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Behind the votes for Obama & Rodham Clinton

Published Jan 9, 2008 9:20 PM

The surprisingly strong victory for Barack Obama in the Iowa caucuses and his close second to Hillary Rodham Clinton in the New Hampshire primary have put the campaign of the African-American senator from Illinois front and center on the U.S. political scene and put him neck-and-neck with Clinton. His results are all the more impressive because they take place in lightly populated states whose overwhelmingly white voters greatly underrepresent the big-city and suburban population centers of the country. With these contests showing that a large number of young white people are enthusiastic supporters of Obama, tens of millions of people who hadn’t believed it possible that a Black man might be elected president in the racist U.S. now might think Obama could be the first.

None of this changes the basic truths about U.S. elections. The presidential contest remains firmly in the hands of the ruling class and their politicians in the two big capitalist parties, the Republicans and the Democrats. Who wins is closely related to the amount of money raised by the candidates and leaves him or her beholden to the ruling-class donors. Clinton and Obama have been the biggest fundraisers, even out-raising the Republican candidates. All the leading candidates of both parties have been firm defenders of U.S. imperialist interests and big capital all their political careers, still are, and can be expected to remain so.

Still, Obama’s strong showing amid the large turnouts already has lessons about the mood of the population. Since Iowa is at least 92-percent and New Hampshire 94-percent white, it says little about nonwhite voters, who will be heard from in large numbers only on Jan. 19 and 26 in South Carolina, Jan. 29 in Florida and then on Feb. 5, the so-called Super Tuesday of primaries in more than 20 states.

The first lesson comes from the large turnout in Iowa for the Democrats, double the Republican turnout and almost double the Democrats’ 2004 number. A high proportion of the participants were youthful voters. The high participation in the Democratic caucuses in Iowa by people calling themselves “independents,” that is, not members of either party, reflects their strong revulsion to the Bush gang.

Many post-caucus analysts—including Obama and candidate John Edwards, who came in second in Iowa just slightly ahead of Clinton and a distant third in New Hampshire—said that Iowa showed the people wanted change and they were the candidates who most represented change. Disgust with the Bush gang on the one hand and perhaps consciousness of impending economic difficulties on the other has moved the voting population somewhat to the left.

Those selecting Obama seem to be looking beyond his program. John Edwards has a program that is more pro-labor, pro-health care and anti-war than Obama. Hillary Rodham Clinton’s domestic program is also more progressive than Obama’s, although among many anti-war activists she is identified as an early supporter of the Iraq war who won’t cleanly break with that position. The voters’ perception of the candidates is not necessarily connected to the spoken or written promises. If they see Obama as an agent of change this appears to come from the image he projects.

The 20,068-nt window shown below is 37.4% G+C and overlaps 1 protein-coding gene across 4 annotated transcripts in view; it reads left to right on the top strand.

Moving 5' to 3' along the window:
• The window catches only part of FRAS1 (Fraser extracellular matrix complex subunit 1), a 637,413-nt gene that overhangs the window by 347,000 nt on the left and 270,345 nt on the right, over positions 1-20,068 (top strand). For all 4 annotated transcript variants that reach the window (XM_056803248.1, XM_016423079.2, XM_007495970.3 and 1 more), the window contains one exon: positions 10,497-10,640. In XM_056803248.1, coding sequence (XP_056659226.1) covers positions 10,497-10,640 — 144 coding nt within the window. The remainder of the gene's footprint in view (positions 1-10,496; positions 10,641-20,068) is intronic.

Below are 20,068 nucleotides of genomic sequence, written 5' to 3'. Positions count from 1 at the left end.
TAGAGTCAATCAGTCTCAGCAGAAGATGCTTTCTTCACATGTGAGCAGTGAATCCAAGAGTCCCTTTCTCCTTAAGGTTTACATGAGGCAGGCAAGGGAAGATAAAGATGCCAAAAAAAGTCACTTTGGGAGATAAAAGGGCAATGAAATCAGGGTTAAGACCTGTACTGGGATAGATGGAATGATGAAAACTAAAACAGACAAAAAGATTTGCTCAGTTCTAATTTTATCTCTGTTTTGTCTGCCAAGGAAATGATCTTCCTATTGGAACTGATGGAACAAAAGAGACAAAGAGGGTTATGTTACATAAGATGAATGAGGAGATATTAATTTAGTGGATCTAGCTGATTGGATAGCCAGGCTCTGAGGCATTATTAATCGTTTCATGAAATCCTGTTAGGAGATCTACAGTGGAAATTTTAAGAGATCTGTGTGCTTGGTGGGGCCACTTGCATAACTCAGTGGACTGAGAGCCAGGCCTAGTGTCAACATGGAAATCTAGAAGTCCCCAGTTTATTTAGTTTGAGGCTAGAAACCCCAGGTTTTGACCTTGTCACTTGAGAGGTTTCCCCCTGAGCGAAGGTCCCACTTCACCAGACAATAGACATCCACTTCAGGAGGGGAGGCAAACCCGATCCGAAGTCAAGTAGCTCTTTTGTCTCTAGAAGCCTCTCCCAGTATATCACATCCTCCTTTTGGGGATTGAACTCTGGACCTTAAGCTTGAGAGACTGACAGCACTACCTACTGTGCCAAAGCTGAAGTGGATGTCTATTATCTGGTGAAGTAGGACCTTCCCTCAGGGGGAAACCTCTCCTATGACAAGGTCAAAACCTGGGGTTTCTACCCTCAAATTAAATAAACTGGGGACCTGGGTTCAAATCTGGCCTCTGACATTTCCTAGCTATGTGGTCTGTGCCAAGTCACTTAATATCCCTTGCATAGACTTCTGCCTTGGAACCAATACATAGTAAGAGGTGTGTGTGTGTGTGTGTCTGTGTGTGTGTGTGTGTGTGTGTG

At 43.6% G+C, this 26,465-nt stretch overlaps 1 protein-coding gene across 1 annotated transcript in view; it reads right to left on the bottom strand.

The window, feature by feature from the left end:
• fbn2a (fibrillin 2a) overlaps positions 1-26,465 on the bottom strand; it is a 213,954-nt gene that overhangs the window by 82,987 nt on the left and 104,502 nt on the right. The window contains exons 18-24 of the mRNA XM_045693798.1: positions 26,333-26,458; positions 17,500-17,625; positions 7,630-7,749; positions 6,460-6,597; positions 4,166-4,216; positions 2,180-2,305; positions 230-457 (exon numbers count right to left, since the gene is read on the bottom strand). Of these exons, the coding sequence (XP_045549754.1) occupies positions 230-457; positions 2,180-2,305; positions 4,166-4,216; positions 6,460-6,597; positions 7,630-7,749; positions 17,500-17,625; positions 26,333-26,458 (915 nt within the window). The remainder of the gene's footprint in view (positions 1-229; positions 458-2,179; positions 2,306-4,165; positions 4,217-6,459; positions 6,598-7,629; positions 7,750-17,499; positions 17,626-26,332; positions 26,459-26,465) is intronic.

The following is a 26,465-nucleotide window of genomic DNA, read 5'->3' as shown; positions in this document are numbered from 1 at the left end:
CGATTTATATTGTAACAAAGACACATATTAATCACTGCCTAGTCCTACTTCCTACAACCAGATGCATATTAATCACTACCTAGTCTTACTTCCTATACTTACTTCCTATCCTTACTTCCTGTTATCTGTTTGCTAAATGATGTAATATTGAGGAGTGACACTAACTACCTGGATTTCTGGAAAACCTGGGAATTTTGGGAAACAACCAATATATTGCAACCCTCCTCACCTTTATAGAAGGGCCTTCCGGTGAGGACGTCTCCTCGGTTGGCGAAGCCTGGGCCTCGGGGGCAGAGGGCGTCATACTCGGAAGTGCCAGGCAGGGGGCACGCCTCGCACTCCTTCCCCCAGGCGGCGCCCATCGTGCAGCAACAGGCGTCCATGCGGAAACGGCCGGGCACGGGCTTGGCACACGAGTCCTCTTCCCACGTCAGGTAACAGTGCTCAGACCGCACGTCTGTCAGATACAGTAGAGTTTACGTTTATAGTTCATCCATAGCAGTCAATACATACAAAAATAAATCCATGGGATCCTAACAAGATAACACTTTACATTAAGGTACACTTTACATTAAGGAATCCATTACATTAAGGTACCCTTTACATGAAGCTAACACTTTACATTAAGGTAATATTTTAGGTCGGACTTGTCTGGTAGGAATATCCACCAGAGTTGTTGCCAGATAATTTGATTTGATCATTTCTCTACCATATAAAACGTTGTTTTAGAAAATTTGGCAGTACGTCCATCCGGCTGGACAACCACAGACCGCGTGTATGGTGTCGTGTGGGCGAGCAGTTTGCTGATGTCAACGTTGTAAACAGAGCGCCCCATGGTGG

Former Rep. Cynthia McKinney, who is running an independent progressive campaign in the Reconstruction Party and contending for nomination of the Green Party, was interviewed following the Iowa caucuses. She took a critical view of Obama’s team and program, and what she believes could be a negative impact on the struggle for Black rights. McKinney points out that Obama’s main foreign policy adviser is Zbigniew Brzezinski, the ultimate Democratic Party cold warrior.

Of course Clinton’s foreign policy advisers, like Madeleine Albright and Richard Holbrooke, are the people who planned and executed the war against Yugoslavia. And McKinney doesn’t let her and Edwards off the hook on this. But in discussing Obama, McKinney also notes that by playing down the differences in how Black and white are treated in the U.S., Obama does nothing to help, for example, the people displaced from New Orleans by Hurricane Katrina.

There is little doubt that an Obama campaign that looks successful will draw the fire of the most virulent racists in the U.S. This will happen even if the majority of the ruling class is content to have him run and even to win. Clinton, who has been in the public eye for 15 years, has already drawn the fire of the worst sexists and male chauvinists. It would be naive to think the reactionary Republican Party will campaign without trying to manipulate backward sentiments of racism and/or sexism.

With an Obama candidacy, working-class and revolutionary organizations will have to stay sensitive to the impact of racism on the electoral campaign, even as the left differentiates itself from Obama as well as the Republican. The left will also have to adjust its approach should there be an active intervention of the population in the electoral process, especially if an economic or war crisis arises during the election.